The 503(B) Bulks List

The Food and Drug Administration (FDA) continues to recommend additions to the 503(B) Bulks List (https://www.fda.gov/media/94164/download). A component of the Drug Quality and Security Act of 2013, the list includes drug products that 503(B) outsourcing facilities can use in drug compounding, and which qualify for certain exemptions from the requirements of the Federal Food, Drug and Cosmetic Act (e.g., office use compounding). On March 24, 2021, FDA added quinacrine hydrochloride to the list, and considered four other bulk drugs (i.e., bromfenac sodium, mitomycin C, nepafenac and hydroxychloroquine sulfate) but chose not to include them on the list as they did not meet the requirement for clinical need (federalregister.gov/d/2021-06060). Hydroxychloroquine was proposed by the nominator to compound a suspension form for pediatric dosing. FDA’s basis for not including hydroxychloroquine was that the suspension may be compounded from existing FDA-approved commercially available 200 mg tablets. As a result, compounding of hydroxychloroquine can still occur as long as the compound is not identical to the commercially available product (e.g., 200 mg tablets). Some believe that in its review of nominated bulk substances, FDA favors use of FDA-approved products over bulk ingredients in compounding.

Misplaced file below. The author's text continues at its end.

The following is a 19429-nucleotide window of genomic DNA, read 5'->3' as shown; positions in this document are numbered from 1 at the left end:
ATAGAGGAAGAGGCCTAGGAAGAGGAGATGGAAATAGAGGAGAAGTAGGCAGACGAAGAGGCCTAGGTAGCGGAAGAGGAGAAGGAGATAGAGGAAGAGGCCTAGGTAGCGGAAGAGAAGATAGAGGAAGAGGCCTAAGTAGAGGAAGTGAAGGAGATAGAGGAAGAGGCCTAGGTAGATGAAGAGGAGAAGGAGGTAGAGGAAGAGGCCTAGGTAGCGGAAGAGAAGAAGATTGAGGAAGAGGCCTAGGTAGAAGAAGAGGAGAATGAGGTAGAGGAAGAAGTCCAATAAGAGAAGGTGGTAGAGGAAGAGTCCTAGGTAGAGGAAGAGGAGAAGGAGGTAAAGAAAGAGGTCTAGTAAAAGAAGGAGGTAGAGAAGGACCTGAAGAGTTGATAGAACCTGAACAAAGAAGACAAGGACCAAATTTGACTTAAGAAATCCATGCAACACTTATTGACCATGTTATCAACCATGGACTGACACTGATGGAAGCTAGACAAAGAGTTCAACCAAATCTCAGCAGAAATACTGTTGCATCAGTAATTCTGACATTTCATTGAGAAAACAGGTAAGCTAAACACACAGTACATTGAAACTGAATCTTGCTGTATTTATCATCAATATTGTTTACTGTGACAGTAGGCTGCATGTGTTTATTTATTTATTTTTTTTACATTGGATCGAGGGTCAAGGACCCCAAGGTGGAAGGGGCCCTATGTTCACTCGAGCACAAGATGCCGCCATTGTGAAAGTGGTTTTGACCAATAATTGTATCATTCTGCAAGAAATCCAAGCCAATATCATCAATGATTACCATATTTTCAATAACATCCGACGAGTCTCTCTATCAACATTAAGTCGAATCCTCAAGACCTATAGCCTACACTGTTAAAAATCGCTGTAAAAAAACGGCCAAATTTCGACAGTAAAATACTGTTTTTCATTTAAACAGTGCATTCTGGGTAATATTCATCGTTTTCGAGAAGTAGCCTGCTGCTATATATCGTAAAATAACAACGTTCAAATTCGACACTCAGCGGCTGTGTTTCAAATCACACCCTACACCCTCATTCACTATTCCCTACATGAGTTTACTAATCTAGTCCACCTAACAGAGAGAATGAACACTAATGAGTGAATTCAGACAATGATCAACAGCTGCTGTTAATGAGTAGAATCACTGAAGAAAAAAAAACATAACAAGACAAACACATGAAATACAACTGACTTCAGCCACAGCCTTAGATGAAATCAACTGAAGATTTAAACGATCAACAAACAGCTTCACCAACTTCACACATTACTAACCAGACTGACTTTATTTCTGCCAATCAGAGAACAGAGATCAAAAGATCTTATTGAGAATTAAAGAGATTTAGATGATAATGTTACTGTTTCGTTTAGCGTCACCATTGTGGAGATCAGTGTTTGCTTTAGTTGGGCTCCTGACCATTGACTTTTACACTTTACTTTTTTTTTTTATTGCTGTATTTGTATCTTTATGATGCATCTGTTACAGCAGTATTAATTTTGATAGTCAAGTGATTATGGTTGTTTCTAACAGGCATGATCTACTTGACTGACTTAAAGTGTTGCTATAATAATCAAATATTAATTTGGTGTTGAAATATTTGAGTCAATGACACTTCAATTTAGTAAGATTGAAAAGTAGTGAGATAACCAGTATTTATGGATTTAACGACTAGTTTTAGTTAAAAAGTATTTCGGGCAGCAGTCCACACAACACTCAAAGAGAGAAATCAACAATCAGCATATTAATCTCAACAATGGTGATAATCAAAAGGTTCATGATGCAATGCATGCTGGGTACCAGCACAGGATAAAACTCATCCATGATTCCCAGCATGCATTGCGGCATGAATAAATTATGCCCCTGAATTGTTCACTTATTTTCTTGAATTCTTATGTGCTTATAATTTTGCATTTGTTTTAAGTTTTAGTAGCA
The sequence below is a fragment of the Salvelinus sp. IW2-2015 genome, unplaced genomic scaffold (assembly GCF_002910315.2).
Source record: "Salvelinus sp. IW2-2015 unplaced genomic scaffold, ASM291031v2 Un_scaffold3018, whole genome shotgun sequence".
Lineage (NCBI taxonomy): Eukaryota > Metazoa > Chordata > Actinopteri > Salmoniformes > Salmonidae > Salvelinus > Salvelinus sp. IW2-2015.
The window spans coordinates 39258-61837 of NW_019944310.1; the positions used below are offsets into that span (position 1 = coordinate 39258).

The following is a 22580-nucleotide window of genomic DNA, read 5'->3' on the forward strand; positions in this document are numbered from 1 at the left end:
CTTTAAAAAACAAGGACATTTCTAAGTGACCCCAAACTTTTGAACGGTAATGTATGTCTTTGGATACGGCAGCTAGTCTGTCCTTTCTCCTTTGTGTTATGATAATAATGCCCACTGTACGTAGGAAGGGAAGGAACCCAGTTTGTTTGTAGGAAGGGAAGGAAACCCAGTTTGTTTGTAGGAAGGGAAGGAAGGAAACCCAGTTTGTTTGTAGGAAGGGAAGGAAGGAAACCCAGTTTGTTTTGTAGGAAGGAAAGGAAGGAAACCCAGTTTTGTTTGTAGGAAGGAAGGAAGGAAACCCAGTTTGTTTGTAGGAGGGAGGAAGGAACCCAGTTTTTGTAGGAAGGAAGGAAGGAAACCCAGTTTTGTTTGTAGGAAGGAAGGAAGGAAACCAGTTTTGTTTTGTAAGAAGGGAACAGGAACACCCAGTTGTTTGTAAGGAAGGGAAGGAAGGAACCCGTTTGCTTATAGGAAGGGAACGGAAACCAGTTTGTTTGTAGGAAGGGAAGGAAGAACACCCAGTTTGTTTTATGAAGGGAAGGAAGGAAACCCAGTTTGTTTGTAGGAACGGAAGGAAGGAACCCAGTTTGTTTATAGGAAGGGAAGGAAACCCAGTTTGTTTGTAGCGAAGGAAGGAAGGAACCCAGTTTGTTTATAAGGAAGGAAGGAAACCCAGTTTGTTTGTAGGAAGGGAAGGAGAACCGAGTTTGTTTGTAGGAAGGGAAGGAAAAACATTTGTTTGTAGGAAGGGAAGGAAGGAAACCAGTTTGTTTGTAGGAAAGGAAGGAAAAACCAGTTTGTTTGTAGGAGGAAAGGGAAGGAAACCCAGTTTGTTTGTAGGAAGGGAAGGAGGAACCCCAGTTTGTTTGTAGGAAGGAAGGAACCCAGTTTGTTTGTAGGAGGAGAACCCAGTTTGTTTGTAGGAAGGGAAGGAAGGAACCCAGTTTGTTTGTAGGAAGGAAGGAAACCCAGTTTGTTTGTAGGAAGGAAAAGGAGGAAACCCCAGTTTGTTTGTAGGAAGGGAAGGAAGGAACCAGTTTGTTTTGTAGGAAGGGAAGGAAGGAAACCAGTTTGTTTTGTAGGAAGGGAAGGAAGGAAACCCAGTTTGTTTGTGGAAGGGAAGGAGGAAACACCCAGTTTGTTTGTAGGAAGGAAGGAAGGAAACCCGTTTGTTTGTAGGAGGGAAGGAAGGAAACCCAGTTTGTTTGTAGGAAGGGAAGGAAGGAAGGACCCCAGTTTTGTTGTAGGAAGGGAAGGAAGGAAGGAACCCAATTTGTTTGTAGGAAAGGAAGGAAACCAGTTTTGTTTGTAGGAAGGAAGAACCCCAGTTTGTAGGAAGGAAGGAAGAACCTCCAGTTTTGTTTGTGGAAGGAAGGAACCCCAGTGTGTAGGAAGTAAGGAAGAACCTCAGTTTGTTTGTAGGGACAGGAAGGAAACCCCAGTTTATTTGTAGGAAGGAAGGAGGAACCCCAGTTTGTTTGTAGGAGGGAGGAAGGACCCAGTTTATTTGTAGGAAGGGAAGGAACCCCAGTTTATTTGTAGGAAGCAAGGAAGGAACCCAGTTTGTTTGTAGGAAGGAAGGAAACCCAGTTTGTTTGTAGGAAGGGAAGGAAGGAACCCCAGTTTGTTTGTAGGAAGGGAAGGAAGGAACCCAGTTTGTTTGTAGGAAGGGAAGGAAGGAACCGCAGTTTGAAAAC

FDA has been evaluating bulk drug substances nominated for the list on a rolling basis and many additional bulk substances are still in need of evaluation. Comments on the list were due on May 24, 2021. Depending on the comments received, FDA may finalize its proposed determination without change, or it may finalize a modification to its proposal to reflect new evidence or analysis regarding clinical need. Additionally, FDA remains open for nominations of bulk substances for inclusion on the list via a Public Docket.

How Frier Levitt Can Help

Frier Levitt can prepare comments as well as prepare formal submissions to FDA for bulk substances for nomination to the 503(B) list and subsequent FDA evaluation. Contact us to speak to a FDC regulatory attorney.

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